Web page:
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Do you suffer from Imposter Syndrome

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Do you suffer from Imposter Syndrome

Do you suffer from Imposter Syndrome

Don’t Let Negative Voices Control You.

Many women hold back in their careers because deep down inside they worry someone will call them out some day and show that they do not really know what they are doing.  It is so common it has been given a name, Imposter Syndrome.

In this great interview with Tamara Mellon, co-founder of luxury shoe line Jimmy Choo and author of In My Shoes: A Memoir, Tamara speaks directly about how even though she was so much of the drive behind Jimmy Choo’s success, she never really stood up for her potential or her contribution.  Not only does this unflattering humility many women suffer from affect our current pay and prestige, but Soledad O’Brien points out it has been estimated that women lose an average of $1 million dollars over the lifetime of their career because they start at a lower pay than they are worth!

Honestly, I cannot think of any woman I have coached who has not suffered from this and the other affliction Soledad brings up in this interview–the propensity to over work, hoping someone will notice, commend you, and give you a raise.  I know I am guilty of both.

Of course, sometimes we are more prone to succumb to these messages than others.  That is why it is important that you do things that keep you out of those places, or help you recover from them rapidly once you notice you have taken a walk on the wrong side of your emotional town inside.

Here are some sure fire ways to help you avoid letting these voices control you.

  1. Have a mentor or advocate, who you both admire and trust.  When they tell you how great your work is, it will help boost your self image more than your mom, your best friend, or your children can.  Why?  Because you believe this person knows more than you which is why you chose them as a mentor.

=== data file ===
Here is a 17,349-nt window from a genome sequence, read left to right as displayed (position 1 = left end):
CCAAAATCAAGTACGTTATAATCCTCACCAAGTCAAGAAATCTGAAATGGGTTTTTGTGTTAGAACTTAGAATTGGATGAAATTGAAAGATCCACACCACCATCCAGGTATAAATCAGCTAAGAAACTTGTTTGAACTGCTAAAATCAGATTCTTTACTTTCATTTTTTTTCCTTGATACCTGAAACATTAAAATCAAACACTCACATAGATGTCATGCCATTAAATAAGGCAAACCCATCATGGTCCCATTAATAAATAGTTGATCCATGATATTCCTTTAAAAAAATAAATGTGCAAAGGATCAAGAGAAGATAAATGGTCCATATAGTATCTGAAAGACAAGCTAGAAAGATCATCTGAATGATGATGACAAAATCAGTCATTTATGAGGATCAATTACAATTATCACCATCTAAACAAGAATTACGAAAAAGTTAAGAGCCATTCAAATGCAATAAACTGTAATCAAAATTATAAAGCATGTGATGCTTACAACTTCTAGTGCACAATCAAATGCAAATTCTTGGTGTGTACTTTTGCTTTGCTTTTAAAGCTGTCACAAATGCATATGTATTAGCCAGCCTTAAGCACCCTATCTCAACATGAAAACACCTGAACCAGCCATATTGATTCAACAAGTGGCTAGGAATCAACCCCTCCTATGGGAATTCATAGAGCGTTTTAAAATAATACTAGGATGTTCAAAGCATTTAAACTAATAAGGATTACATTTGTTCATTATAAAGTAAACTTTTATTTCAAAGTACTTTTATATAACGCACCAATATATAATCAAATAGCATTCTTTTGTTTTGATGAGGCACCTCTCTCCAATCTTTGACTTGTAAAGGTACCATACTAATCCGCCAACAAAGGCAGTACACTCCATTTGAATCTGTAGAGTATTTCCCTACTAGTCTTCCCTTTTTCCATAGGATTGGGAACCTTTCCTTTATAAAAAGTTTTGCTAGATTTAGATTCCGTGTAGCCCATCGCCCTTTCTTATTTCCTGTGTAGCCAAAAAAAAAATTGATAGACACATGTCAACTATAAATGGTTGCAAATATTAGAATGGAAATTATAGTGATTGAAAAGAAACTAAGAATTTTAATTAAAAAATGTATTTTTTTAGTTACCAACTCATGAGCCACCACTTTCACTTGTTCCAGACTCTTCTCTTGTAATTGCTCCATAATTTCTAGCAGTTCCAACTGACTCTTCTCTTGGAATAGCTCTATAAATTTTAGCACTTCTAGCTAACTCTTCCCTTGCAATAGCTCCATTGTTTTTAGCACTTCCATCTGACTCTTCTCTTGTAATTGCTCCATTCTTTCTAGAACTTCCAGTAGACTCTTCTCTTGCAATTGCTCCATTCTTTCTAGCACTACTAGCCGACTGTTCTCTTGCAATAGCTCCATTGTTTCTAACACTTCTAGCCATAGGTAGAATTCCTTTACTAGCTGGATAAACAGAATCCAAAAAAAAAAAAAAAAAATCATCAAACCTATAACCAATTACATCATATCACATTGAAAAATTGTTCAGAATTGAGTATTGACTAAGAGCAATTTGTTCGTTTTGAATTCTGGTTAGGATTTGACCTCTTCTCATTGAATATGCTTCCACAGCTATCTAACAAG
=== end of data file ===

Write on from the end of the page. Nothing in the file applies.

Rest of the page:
2. Make a list of your accomplishments and keep adding to them.  Make sure you put in the details about how your creative idea was the thing that… or your catching this problem before it multiplied, saved… Really be specific, rather than just noted you completed X, Y, or Z.  We so easily forget all the amazing things we have done, especially when something doesn’t go as well as we hoped.
  3. Read your accomplishment list often, maybe daily, for a confidence boost.
  4. Always be studying something inspirational that will remind you that your main objective, always, is to conquer your own mind, believe in yourself, and have faith in your ability to carry out your goals.
  5. Stay rested, play, and exercise.  A positive frame of mind starts with how you feel.  The more depleted you are; the more likely you are to succumb to these stories of insecurity.
  6. Remind yourself that most women feel this way, and it has nothing to do with your capabilities.

The beauty of hearing someone as successful as Tamara describe her struggles in this area is that you realize you are not alone.  You start to understand maybe you are more valuable than you have been willing to claim.  Recognizing other women, who you view as having “made it”, also have this inner talk helps you begin to believe that maybe your voice that worries you are a fraud is nothing more than a gender enculturated story you have inherited– not the truth!

Do you have any tips to share, ways you battle your inner voices? Please share your ideas here by commenting bellow.

 

 


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